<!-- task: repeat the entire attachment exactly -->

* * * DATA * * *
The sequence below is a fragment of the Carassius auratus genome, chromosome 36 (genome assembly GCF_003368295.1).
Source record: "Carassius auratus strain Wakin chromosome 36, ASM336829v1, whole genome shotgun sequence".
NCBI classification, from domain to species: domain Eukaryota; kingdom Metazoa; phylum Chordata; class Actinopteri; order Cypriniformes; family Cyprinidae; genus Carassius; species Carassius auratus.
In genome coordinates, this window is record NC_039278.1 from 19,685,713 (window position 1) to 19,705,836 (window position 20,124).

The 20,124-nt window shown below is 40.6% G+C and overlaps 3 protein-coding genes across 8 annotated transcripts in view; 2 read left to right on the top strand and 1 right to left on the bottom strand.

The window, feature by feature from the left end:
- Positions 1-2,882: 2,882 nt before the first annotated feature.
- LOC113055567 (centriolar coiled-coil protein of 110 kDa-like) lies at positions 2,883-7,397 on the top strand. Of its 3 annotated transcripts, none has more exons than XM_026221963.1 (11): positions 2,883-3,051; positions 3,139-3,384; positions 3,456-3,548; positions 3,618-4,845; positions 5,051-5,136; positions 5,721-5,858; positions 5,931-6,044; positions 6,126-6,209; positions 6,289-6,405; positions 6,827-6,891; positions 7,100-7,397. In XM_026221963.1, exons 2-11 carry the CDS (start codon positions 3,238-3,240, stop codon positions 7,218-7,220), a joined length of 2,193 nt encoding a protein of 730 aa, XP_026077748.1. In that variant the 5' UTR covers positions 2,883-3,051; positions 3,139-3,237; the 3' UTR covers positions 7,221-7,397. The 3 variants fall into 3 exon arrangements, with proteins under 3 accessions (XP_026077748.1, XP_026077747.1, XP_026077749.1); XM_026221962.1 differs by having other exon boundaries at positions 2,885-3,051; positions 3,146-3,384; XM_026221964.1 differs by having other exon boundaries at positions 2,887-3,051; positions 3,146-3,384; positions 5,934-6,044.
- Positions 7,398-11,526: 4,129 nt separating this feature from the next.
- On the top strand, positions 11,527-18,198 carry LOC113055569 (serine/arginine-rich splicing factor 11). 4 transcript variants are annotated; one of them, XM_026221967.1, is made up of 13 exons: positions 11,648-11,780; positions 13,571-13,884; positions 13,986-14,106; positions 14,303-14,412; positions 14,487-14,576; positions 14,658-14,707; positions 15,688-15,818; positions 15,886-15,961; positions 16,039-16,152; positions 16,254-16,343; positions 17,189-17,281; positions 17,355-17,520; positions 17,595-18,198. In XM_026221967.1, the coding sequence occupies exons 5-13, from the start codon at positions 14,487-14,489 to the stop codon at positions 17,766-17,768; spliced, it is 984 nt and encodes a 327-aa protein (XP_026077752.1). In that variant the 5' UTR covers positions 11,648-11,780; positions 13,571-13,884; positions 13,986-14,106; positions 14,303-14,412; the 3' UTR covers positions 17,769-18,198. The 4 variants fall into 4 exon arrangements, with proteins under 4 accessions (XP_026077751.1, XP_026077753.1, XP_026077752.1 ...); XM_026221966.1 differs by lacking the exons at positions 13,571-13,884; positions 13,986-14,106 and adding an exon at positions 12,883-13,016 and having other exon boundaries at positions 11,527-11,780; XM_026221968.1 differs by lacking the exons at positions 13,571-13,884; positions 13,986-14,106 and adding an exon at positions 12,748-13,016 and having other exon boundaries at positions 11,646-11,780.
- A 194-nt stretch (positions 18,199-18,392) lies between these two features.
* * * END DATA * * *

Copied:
The sequence below is a fragment of the Carassius auratus genome, chromosome 36 (genome assembly GCF_003368295.1).
Source record: "Carassius auratus strain Wakin chromosome 36, ASM336829v1, whole genome shotgun sequence".
NCBI classification, from domain to species: domain Eukaryota; kingdom Metazoa; phylum Chordata; class Actinopteri; order Cypriniformes; family Cyprinidae; genus Carassius; species Carassius auratus.
In genome coordinates, this window is record NC_039278.1 from 19,685,713 (window position 1) to 19,705,836 (window position 20,124).

The 20,124-nt window shown below is 40.6% G+C and overlaps 3 protein-coding genes across 8 annotated transcripts in view; 2 read left to right on the top strand and 1 right to left on the bottom strand.

The window, feature by feature from the left end:
- Positions 1-2,882: 2,882 nt before the first annotated feature.
- LOC113055567 (centriolar coiled-coil protein of 110 kDa-like) lies at positions 2,883-7,397 on the top strand. Of its 3 annotated transcripts, none has more exons than XM_026221963.1 (11): positions 2,883-3,051; positions 3,139-3,384; positions 3,456-3,548; positions 3,618-4,845; positions 5,051-5,136; positions 5,721-5,858; positions 5,931-6,044; positions 6,126-6,209; positions 6,289-6,405; positions 6,827-6,891; positions 7,100-7,397. In XM_026221963.1, exons 2-11 carry the CDS (start codon positions 3,238-3,240, stop codon positions 7,218-7,220), a joined length of 2,193 nt encoding a protein of 730 aa, XP_026077748.1. In that variant the 5' UTR covers positions 2,883-3,051; positions 3,139-3,237; the 3' UTR covers positions 7,221-7,397. The 3 variants fall into 3 exon arrangements, with proteins under 3 accessions (XP_026077748.1, XP_026077747.1, XP_026077749.1); XM_026221962.1 differs by having other exon boundaries at positions 2,885-3,051; positions 3,146-3,384; XM_026221964.1 differs by having other exon boundaries at positions 2,887-3,051; positions 3,146-3,384; positions 5,934-6,044.
- Positions 7,398-11,526: 4,129 nt separating this feature from the next.
- On the top strand, positions 11,527-18,198 carry LOC113055569 (serine/arginine-rich splicing factor 11). 4 transcript variants are annotated; one of them, XM_026221967.1, is made up of 13 exons: positions 11,648-11,780; positions 13,571-13,884; positions 13,986-14,106; positions 14,303-14,412; positions 14,487-14,576; positions 14,658-14,707; positions 15,688-15,818; positions 15,886-15,961; positions 16,039-16,152; positions 16,254-16,343; positions 17,189-17,281; positions 17,355-17,520; positions 17,595-18,198. In XM_026221967.1, the coding sequence occupies exons 5-13, from the start codon at positions 14,487-14,489 to the stop codon at positions 17,766-17,768; spliced, it is 984 nt and encodes a 327-aa protein (XP_026077752.1). In that variant the 5' UTR covers positions 11,648-11,780; positions 13,571-13,884; positions 13,986-14,106; positions 14,303-14,412; the 3' UTR covers positions 17,769-18,198. The 4 variants fall into 4 exon arrangements, with proteins under 4 accessions (XP_026077751.1, XP_026077753.1, XP_026077752.1 ...); XM_026221966.1 differs by lacking the exons at positions 13,571-13,884; positions 13,986-14,106 and adding an exon at positions 12,883-13,016 and having other exon boundaries at positions 11,527-11,780; XM_026221968.1 differs by lacking the exons at positions 13,571-13,884; positions 13,986-14,106 and adding an exon at positions 12,748-13,016 and having other exon boundaries at positions 11,646-11,780.
- A 194-nt stretch (positions 18,199-18,392) lies between these two features.